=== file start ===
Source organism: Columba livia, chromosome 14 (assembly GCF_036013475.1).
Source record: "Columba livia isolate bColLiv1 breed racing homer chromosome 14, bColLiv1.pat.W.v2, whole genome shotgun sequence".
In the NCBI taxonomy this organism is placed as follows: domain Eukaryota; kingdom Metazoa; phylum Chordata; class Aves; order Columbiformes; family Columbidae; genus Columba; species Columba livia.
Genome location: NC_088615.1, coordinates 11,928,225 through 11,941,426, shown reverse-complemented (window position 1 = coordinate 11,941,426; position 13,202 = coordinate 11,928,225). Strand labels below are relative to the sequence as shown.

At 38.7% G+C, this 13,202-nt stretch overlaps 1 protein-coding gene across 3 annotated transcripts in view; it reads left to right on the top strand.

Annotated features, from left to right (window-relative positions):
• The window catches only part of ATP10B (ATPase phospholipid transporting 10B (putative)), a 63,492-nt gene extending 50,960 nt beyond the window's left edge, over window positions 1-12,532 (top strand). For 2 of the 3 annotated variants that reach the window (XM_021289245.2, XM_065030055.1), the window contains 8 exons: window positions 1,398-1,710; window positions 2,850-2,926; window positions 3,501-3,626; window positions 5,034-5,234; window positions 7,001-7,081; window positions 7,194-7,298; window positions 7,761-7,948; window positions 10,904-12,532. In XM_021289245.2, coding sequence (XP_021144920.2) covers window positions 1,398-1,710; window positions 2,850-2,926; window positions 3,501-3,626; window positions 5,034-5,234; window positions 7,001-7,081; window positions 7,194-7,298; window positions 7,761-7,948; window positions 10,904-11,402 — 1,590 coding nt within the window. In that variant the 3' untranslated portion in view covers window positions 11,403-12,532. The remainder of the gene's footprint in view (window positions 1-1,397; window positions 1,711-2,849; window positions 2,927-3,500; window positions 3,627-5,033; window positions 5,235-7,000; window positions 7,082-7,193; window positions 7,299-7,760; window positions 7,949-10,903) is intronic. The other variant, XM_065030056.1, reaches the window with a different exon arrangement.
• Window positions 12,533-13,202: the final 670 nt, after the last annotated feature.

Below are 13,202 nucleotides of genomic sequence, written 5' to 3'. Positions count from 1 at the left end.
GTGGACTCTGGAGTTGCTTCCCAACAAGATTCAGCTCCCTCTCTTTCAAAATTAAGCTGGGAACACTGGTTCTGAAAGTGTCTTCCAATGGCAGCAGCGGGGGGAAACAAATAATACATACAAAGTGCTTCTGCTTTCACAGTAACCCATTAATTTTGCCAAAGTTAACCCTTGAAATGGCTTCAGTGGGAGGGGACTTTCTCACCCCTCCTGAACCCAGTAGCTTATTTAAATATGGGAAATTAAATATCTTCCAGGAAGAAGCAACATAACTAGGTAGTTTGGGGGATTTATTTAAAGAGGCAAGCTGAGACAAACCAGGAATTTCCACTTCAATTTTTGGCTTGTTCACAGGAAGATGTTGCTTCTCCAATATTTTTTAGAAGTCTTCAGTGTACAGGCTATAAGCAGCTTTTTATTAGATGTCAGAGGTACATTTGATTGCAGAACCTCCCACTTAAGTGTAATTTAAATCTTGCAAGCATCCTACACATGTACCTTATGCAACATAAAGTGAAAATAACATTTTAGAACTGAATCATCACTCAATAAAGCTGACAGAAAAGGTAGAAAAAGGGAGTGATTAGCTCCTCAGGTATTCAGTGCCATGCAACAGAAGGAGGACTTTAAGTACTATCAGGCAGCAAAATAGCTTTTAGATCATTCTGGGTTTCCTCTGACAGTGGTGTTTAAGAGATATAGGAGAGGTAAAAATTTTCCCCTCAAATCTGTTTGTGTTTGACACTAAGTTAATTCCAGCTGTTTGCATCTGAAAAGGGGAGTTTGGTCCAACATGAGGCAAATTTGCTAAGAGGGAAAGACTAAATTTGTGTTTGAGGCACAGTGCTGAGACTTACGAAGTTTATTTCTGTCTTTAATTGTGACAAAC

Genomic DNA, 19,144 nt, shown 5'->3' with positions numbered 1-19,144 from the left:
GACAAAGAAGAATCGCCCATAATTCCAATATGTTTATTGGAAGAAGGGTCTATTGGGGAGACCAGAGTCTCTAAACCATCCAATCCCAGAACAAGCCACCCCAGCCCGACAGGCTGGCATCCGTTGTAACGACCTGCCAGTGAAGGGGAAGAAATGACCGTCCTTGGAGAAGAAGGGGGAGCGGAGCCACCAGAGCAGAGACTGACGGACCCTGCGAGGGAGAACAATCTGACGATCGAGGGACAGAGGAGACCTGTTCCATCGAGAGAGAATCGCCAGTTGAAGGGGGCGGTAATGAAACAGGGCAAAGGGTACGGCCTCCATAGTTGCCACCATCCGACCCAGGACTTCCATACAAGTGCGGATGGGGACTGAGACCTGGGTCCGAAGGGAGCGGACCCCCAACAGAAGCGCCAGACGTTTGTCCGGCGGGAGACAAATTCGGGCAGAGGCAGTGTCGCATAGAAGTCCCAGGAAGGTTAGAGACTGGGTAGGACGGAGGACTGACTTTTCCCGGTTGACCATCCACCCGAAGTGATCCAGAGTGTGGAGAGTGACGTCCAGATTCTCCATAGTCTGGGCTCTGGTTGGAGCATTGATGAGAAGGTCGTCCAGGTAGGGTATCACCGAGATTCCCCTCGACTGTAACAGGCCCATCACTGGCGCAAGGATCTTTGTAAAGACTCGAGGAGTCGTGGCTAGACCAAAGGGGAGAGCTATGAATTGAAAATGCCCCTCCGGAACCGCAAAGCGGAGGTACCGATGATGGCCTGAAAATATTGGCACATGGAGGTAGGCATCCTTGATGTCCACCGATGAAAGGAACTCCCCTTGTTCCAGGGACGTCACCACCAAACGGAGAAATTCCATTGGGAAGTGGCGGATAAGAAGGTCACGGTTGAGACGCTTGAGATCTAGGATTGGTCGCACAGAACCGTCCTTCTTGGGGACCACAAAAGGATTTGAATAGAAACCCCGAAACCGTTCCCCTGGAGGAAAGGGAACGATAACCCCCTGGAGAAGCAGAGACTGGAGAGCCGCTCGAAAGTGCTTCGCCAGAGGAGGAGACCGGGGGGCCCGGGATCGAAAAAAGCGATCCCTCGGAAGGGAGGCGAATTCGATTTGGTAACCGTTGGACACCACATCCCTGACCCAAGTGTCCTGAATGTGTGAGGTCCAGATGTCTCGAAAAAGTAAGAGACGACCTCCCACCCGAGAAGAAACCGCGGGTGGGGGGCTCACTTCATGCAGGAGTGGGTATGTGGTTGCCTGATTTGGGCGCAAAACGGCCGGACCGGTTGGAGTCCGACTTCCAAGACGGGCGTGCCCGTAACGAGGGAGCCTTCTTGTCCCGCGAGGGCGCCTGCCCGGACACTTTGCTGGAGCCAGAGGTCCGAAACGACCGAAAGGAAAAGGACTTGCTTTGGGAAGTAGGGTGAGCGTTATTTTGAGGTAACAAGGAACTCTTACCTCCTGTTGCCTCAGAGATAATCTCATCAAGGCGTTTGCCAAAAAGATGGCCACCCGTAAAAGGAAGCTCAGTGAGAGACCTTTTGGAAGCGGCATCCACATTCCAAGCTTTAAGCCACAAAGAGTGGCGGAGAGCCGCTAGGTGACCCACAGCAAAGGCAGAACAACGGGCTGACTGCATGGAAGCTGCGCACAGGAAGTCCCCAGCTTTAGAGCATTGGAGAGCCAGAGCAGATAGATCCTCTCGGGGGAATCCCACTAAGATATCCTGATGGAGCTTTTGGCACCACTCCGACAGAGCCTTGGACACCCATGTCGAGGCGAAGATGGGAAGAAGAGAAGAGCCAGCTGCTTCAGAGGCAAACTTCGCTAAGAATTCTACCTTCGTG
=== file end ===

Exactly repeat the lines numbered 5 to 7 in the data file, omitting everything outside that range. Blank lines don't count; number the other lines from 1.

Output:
At 38.7% G+C, this 13,202-nt stretch overlaps 1 protein-coding gene across 3 annotated transcripts in view; it reads left to right on the top strand.

Annotated features, from left to right (window-relative positions):
• The window catches only part of ATP10B (ATPase phospholipid transporting 10B (putative)), a 63,492-nt gene extending 50,960 nt beyond the window's left edge, over window positions 1-12,532 (top strand). For 2 of the 3 annotated variants that reach the window (XM_021289245.2, XM_065030055.1), the window contains 8 exons: window positions 1,398-1,710; window positions 2,850-2,926; window positions 3,501-3,626; window positions 5,034-5,234; window positions 7,001-7,081; window positions 7,194-7,298; window positions 7,761-7,948; window positions 10,904-12,532. In XM_021289245.2, coding sequence (XP_021144920.2) covers window positions 1,398-1,710; window positions 2,850-2,926; window positions 3,501-3,626; window positions 5,034-5,234; window positions 7,001-7,081; window positions 7,194-7,298; window positions 7,761-7,948; window positions 10,904-11,402 — 1,590 coding nt within the window. In that variant the 3' untranslated portion in view covers window positions 11,403-12,532. The remainder of the gene's footprint in view (window positions 1-1,397; window positions 1,711-2,849; window positions 2,927-3,500; window positions 3,627-5,033; window positions 5,235-7,000; window positions 7,082-7,193; window positions 7,299-7,760; window positions 7,949-10,903) is intronic. The other variant, XM_065030056.1, reaches the window with a different exon arrangement.